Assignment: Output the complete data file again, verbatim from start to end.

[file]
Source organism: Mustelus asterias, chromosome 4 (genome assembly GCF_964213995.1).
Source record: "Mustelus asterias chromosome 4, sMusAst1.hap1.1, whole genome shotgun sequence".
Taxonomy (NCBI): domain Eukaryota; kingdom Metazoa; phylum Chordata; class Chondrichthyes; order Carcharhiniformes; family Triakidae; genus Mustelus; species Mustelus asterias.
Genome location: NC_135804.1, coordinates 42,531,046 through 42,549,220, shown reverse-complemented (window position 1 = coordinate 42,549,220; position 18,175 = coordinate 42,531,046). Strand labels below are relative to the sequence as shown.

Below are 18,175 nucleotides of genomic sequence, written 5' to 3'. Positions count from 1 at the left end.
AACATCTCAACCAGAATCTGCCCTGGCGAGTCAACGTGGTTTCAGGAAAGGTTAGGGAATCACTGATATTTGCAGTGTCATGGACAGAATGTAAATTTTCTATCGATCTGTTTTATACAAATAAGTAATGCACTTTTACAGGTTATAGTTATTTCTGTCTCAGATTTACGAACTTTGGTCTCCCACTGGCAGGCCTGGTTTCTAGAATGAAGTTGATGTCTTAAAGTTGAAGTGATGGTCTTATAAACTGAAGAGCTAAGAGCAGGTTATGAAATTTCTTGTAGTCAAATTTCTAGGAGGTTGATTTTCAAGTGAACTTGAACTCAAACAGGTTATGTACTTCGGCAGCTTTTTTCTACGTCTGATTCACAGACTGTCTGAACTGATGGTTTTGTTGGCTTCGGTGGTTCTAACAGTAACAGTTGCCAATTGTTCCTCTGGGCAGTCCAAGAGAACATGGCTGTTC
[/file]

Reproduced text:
Source organism: Mustelus asterias, chromosome 4 (genome assembly GCF_964213995.1).
Source record: "Mustelus asterias chromosome 4, sMusAst1.hap1.1, whole genome shotgun sequence".
Taxonomy (NCBI): domain Eukaryota; kingdom Metazoa; phylum Chordata; class Chondrichthyes; order Carcharhiniformes; family Triakidae; genus Mustelus; species Mustelus asterias.
Genome location: NC_135804.1, coordinates 42,531,046 through 42,549,220, shown reverse-complemented (window position 1 = coordinate 42,549,220; position 18,175 = coordinate 42,531,046). Strand labels below are relative to the sequence as shown.

Below are 18,175 nucleotides of genomic sequence, written 5' to 3'. Positions count from 1 at the left end.
AACATCTCAACCAGAATCTGCCCTGGCGAGTCAACGTGGTTTCAGGAAAGGTTAGGGAATCACTGATATTTGCAGTGTCATGGACAGAATGTAAATTTTCTATCGATCTGTTTTATACAAATAAGTAATGCACTTTTACAGGTTATAGTTATTTCTGTCTCAGATTTACGAACTTTGGTCTCCCACTGGCAGGCCTGGTTTCTAGAATGAAGTTGATGTCTTAAAGTTGAAGTGATGGTCTTATAAACTGAAGAGCTAAGAGCAGGTTATGAAATTTCTTGTAGTCAAATTTCTAGGAGGTTGATTTTCAAGTGAACTTGAACTCAAACAGGTTATGTACTTCGGCAGCTTTTTTCTACGTCTGATTCACAGACTGTCTGAACTGATGGTTTTGTTGGCTTCGGTGGTTCTAACAGTAACAGTTGCCAATTGTTCCTCTGGGCAGTCCAAGAGAACATGGCTGTTC